[EDITORIALS]Muddying the waters

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[EDITORIALS]Muddying the waters

President Roh Moo-hyun gave a special lecture to businessmen yesterday at the Korea Chamber of Commerce and Industry. He said that the purpose of the seminar was communication, to narrow the gap of misunderstanding by the business community about current issues. The president agreed to take an opportunity to explain his thoughts to the businessmen, but the message he sent was confusing. The broad outlines of his speech preached a market-friendly policy, but there were things in the details that are against market principles and would limit competition. The controversial “new-left liberalism” that the president mentioned in his Internet chat with the people was embedded in his speech.
The president’s thoughts on opening the market and on foreign capital are an example of the new liberalism based on market principles. He said that through opening up the Korean market in medical, legal, education, and accounting services in a free trade agreement, the country could raise the standards of those sectors by competing with the world’s best. In addition, on the flight of the country’s wealth through foreign capital, the president said he would “respect market principles.” That all points to a loyal recitation of free market principles.
But on polarization of wealth, real estate policies, regulations on conglomerates and education, Mr. Roh is still anti-market and maintains principles of equality. Saying that the polarization of wealth can, in the long term, make the market shrink, he offered a solution through active wealth redistribution policies. It’s confusing that although he said he does not plan to increase taxes, he is thinking of making wealthier people pay more to cover increased social welfare expenses.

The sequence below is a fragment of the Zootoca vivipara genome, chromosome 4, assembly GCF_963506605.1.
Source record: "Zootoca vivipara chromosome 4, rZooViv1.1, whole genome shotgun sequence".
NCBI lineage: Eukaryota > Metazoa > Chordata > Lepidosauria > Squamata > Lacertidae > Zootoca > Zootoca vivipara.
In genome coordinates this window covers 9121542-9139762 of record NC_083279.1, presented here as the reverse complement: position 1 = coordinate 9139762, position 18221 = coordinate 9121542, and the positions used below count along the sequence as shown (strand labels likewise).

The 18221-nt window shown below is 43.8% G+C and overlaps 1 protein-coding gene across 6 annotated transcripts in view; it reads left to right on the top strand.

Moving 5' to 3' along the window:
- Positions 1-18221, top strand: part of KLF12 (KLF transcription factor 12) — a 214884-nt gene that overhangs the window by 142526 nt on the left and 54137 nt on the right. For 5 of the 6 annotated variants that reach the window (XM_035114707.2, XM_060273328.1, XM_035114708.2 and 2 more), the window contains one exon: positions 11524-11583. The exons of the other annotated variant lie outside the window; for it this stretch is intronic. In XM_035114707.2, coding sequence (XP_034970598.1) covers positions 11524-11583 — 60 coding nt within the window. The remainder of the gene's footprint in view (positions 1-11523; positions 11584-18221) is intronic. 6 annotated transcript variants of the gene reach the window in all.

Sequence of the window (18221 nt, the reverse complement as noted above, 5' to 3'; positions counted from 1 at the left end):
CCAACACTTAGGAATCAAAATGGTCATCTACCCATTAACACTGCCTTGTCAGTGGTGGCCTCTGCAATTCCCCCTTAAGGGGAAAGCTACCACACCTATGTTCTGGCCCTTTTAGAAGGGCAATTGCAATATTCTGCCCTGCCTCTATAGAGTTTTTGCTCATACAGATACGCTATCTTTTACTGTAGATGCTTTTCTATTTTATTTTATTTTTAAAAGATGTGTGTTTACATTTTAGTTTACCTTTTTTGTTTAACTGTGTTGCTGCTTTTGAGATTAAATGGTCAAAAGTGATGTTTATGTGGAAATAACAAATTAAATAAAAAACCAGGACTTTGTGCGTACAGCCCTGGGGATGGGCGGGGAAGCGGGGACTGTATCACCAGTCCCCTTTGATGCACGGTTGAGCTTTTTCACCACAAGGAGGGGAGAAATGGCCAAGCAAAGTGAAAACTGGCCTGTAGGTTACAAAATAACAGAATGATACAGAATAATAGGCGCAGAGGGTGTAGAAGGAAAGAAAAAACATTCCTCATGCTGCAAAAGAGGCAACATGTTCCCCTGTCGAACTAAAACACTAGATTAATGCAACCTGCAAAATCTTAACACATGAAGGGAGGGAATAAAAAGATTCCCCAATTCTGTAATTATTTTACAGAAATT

His real estate policy is even more confusing. The president said that stable real estate prices are beneficial to companies, and stressed that real estate prices have only risen by 14 percent during his administration. But then he argued that a bubble in the real estate market is bursting, and this poses a risk; thus it is important to stabilize real estate prices. He does not offer a plan to increase the supply of homes, which would fit market principles, but opts for increased taxes and measures to keep reconstruction of buildings down, which are against market principles. While acknowledging that regulation of conglomerates puts too much of a burden on them, he said he won’t relax the regulations for the time being.
Outwardly, the president has made clear that the education sector must be opened to competition. But when it comes to domestic education issues, he stands at the forefront of equality. He said he will not bow to the demands of colleges that want freedom and market principles. He seems to have a strong faith in a bigger government. He argues that the government has much to do and needs more money, but says there is no big government here. Although he said that the lower income people must moderate their demands for equality, his administration has increased its budget for social welfare. It does not make sense to raise expectations about social welfare and distribution but wants to lower the demand for equality. This confusion can only lead to further policy clashes.

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